Discourse / Letters / February 25, 2010

Letter to the Editor: The pitfalls of anonymity

It was Martin Luther King Jr. who said, “One who breaks an unjust law must do so OPENLY, LOVINGLY … and with willingness to ACCEPT THE PENALTY.” – Letter From a Birmingham Jail, April 16, 1963.

It was Gandhi who said, “A man who was completely innocent, OFFERED HIMSELF as a sacrifice for the good of others, including his enemies, and became the ransom of the world. It was a perfect act.”

I choose these two figures because people are aware of their work. I have never been and never will be for censorship of any kind. On that same vein, I am not for cowardice either. In a world that “values” transparency, why is everyone patting the backs of individuals who are not allowing for dialogue to take place? Their anger was well founded; people should be talking about sexual assault, the definition and lack of protest from the student body. The key word is talking. If those six individuals really wanted to get the student body moving, then why not do so openly?

Yes, there is a kind of romantic valor in having the anonymous writing on the wall bringing down the establishment or opening the eyes of the unwilling. But at the same time, when using anonymity, lecture is substituted for dialogue. Not just any lecture, but a lecture without risk. In that sense the authors have undermined their own argument. People can label them as over-reaching-angry-non-armpit-shaving-Eco-Fem-Nazis who are looking for a fight, a group too cowardly to face the backlash of their own anger. Which I’m sure they aren’t. However, with the use of anonymity, the authors create that image. Some of the things on the posters were, let’s face it, blanket-accusations on Greek groups which would have (and probably did) create antagonism. If the authors of the posters were part of the Greek world and didn’t want to be ostracized from it then we have an issue of hypocrisy. You can’t anonymously say something, and then go along as if it never happened; we already chastise politicians for doing so.

Student Senate is undoubtedly going to have to deal with this issue. But frankly, this goes beyond them and some arbitrary rules on proper poster etiquette. If it were up to me, I would have left the accusatory posters up if a name had been on it. Those posters represented a view that I am bound to protect as free speech, but with no name, the posters are not free speech of an individual willing to defend their case. Without the names, it seems to be a movement of “I want to say this but not get in trouble for it.” If people are unwilling to back up their statements then why should I believe they are sincere in their remarks? I doubt this was a ploy to spark controversy, but at the same time I doubt the true commitment of the people who put up the posters. It seems like the posters are just a one-time thing, a spurt of outrage to be slowly but surely cast of into the darkness of unremembered past. This isn’t the beginning of something but a reaction that will die away. Put a name, get a dialogue, start a protest or lobby Student Senate to get them talking faster. It’s Knox, for goodness sake—what’s the worst that could happen? A few people get upset with you? Big deal, I’m sure the Civil Rights protestors would have preferred having people just upset at them rather than have tear gas thrown on them.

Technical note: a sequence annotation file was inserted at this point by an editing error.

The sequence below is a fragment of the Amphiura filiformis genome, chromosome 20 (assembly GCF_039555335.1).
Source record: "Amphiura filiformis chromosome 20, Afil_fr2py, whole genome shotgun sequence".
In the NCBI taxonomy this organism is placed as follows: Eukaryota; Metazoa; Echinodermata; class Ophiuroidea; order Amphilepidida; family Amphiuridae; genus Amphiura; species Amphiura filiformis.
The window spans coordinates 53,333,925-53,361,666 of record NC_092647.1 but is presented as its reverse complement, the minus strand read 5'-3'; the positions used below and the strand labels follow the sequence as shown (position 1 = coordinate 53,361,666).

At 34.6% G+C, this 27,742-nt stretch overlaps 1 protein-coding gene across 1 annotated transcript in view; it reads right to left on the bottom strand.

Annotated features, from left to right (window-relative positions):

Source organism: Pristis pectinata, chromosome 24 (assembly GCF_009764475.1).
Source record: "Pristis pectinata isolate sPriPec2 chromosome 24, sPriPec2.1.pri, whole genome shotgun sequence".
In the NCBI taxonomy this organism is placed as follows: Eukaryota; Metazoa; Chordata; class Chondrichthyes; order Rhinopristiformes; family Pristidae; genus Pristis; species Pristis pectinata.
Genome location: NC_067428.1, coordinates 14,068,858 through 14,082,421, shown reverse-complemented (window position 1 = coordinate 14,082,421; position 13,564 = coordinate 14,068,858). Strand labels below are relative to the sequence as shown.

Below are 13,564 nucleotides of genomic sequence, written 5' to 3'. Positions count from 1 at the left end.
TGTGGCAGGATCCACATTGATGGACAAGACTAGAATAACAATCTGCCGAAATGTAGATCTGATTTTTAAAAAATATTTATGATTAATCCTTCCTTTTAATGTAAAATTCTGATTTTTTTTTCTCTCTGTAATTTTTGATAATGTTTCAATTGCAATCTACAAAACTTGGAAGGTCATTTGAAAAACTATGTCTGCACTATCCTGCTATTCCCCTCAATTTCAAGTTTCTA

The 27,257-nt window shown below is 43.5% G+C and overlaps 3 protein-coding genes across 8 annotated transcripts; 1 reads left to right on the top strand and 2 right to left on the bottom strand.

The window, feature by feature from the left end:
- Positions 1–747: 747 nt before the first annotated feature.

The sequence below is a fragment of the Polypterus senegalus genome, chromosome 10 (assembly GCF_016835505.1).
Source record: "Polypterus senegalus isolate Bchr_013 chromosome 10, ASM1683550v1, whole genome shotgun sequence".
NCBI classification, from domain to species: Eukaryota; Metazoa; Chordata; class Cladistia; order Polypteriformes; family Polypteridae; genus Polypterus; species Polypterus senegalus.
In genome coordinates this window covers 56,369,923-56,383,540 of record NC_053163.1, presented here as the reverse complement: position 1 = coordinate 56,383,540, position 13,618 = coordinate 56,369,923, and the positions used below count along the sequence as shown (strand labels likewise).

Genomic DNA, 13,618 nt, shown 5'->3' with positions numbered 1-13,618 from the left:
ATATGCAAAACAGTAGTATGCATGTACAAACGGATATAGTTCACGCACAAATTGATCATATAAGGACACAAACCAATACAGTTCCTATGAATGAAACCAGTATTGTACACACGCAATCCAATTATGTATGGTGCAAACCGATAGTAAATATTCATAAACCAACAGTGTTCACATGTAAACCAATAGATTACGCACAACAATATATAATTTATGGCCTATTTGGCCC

In other words: it’s time to put up or shut up. You’re either willing to face the consequences of your actions and mean what you say, or you’re just looking for a cop-out to a one-time bit of rage.

Rana Tahir

Class of 2013

Rana Tahir
Rana Tahir is a political columnist for The Knox Student, primarily covering international issues. She will graduate in June 2013 with degrees in political science and creative writing, after which she will attend the University of Denver's publishing institute.


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Rana Tahir
Rana Tahir is a political columnist for The Knox Student, primarily covering international issues. She will graduate in June 2013 with degrees in political science and creative writing, after which she will attend the University of Denver's publishing institute.






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